Get me out of language limbo
June 26, 2006 11:29 AM   Subscribe

Learning Italian in the Boston Area

I've been listening to Pimsleur's series of audio training, but I'm feeling the need to learn more grammar in a more structured way. I'm looking for a place in or around Boston where I can do this at a fairly accelerated pace, for a reasonable price.

The Spanish I remember from high school is helping about as much as it's hurting. On one hand, I think a class for absolute beginners would bore me, because the languages' structures have so much in common. On the other hand, I don't know enough Italian grammar or have a large enough Italian vocabulary to jump into a higher level class. The curse of listening to lessons in 'conversational Italian' is never learning the words for colors or household items, and not being able to read/write very well.

Paying The Boston Language Institute $500 for an 8 week course that covers 4 chapters of a textbook does not seem like a good deal to me, and I don't know enough to join a conversation group.

Any suggestions? Or should I just buy an Italian textbook and teach myself enough to get me out of this limbo?
posted by ThePants to Writing & Language (7 answers total)
Actually, $500 for an 8-week course in Italian is a bargain by the standards of any 'italian for foreigners' school in Italy. If you were to come to any big city in Italy, you would pay at least $500 for about 4-weeks at any decent school. i dont remember the rates there, but i think $500 is a good deal...

I don't suggest trying to find a bargain in the USA for schooling either, as you really need an accredited teacher. I tried the bargain route a year ago in a very prominant suburb of NYC (instead of shelling-out major $$$ for a NYC language institute), and dropped the class after a few sessions. The teacher they hired was indeed italian, but wasn't a teacher, and worked in a mall as her full-time job. she hadn't been to italy in over 12 years, and had forgotten much. It was a disaster.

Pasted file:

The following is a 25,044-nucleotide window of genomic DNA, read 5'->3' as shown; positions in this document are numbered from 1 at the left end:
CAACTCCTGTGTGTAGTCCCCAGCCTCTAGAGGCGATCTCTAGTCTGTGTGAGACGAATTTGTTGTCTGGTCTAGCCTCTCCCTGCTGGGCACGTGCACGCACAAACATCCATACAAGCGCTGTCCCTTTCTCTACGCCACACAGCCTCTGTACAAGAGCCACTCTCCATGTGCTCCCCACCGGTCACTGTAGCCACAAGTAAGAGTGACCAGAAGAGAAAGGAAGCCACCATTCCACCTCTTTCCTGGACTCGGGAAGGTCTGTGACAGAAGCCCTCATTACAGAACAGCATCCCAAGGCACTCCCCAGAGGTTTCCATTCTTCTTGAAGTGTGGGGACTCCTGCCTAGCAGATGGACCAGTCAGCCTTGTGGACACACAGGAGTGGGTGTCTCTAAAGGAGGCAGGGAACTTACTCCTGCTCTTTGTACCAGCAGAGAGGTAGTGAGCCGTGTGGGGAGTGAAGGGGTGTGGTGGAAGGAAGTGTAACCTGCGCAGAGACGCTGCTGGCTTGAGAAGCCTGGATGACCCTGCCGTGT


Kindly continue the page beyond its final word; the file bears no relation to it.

So my advice to you is that if you are really focused on learning, go to a school with a good reputation and trained, accredited teachers.

Pimsleurs sucks because there is no text, so you really have no idea what you are actually saying, and stresses only pronunciation and phonetics as opposed to understanding. also, they only teach you one verb, one tense, and one conjugate for each command, and after understanding italian a bit more, i see that the commands they teach are out-dated, overly formal, and only useful for talking to less than half the population. they are just not practical.

If you decide not to go to school, textbooks you find in bookstores are fine. i were you, i'd focus on verbs. They are the hardest to remember, the most integral for actual conversation, and more descriptive, suggestive, and finite than english verbs. (Trust me on this: learning colors, days of the week, telling time, numbers, and basic nouns is something anyone can do. Any good school won't even teach you this in class, and wouldn't even waste their time. They are there to teach you grammar, rules, and verbs. Learning nouns and adjectives is something you do in your free time away from class.)